This position is fortified by the provisions in Section 15(A) in the Parliamentary Service Act, 1993 (Act 460) as amended, where it is provided as follows “the Board shall at least two months before the end of the financial year submit to the President the estimates of the Service and the President shall at least one month before the end of the financial year cause the estimates to be laid before Parliament without revision but with any recommendations that the President may make on them”.

If Parliament as an organ of state cannot run without the Parliamentary Service and the Service by law is required to prepare estimates which the President cannot vary, it stands to reason that the intent of the law is to grant some financial independence to the organ for its effective operation and administration.

Commitment by Government when it was in opposition

In the 2016 Manifesto of the NPP government, which constitute a social contract with the people of Ghana based on which they were voted into office, this government promised to “enhance accountability in governance by promoting the effective separation of powers.” They also promised to make “adequate provision to secure the independence of the judiciary”. With regards to their commitment to the Legislative arm of government, they said “we will help to strengthen the institutional capacity of parliament”.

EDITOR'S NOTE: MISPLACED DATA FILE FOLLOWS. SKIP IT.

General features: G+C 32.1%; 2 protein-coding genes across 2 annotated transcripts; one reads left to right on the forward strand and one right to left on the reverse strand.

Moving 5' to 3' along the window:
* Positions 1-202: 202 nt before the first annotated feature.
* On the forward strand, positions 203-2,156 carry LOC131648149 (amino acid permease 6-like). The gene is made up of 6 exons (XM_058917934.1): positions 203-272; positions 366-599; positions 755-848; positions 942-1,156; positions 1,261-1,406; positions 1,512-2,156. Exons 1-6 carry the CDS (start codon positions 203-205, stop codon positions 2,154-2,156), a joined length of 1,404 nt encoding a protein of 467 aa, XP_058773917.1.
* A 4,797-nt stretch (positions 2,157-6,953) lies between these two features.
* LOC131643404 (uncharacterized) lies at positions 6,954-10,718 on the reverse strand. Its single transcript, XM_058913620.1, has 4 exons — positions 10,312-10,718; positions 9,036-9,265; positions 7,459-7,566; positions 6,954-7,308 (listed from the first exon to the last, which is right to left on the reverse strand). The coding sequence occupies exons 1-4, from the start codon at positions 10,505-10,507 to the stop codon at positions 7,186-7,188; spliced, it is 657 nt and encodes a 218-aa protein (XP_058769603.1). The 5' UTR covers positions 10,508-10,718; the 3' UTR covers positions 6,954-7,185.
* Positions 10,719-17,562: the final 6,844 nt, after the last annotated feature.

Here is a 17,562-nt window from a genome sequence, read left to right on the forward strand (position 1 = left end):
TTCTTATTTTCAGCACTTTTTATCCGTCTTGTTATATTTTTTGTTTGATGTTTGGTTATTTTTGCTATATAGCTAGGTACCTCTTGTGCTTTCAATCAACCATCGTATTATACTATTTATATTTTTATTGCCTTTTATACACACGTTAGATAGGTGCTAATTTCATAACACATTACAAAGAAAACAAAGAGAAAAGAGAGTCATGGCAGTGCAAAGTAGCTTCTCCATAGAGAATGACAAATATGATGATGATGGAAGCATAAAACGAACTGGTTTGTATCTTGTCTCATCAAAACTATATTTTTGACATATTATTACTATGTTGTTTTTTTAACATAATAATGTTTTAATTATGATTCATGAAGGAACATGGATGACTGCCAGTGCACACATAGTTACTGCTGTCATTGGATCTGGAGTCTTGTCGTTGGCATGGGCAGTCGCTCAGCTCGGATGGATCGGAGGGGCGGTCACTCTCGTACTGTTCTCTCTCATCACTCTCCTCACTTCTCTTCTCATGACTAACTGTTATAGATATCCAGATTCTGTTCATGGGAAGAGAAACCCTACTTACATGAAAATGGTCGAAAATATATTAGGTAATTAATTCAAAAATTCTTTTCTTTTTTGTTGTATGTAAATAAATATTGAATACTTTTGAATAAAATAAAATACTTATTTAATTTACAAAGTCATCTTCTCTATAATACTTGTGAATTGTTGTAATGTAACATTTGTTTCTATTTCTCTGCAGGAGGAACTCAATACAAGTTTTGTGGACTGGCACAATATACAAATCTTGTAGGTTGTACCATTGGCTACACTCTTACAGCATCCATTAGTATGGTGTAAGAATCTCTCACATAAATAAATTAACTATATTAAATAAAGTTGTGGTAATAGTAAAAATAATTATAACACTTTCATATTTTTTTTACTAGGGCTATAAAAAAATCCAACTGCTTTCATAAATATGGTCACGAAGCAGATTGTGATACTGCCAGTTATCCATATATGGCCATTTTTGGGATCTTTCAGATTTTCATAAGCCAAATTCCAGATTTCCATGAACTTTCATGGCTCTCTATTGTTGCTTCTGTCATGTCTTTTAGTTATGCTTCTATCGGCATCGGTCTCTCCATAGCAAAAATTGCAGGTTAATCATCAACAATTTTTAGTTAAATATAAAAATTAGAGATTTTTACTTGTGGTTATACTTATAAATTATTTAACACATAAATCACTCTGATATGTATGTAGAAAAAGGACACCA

All the above promises notwithstanding, this government has done very little to ensure good governance, accountability and effective separation of powers. In their 2020 manifesto, a similar commitment was made even though the commitment to separation of powers was not explicitly mentioned. Even with the promises to uphold separation of powers, the financial allocations to the Judiciary and the Legislature in the 2021 budget statement and in previous years does not show this commitment.

Further analysis of the approved figures shows Government is not committed to Separation of Powers

It is the height of insensitivity for the executive arm of government to allocate huge sums of financial resources to itself at the expense of other independent organs of state and still expect them to perform their constitutional functions effectively.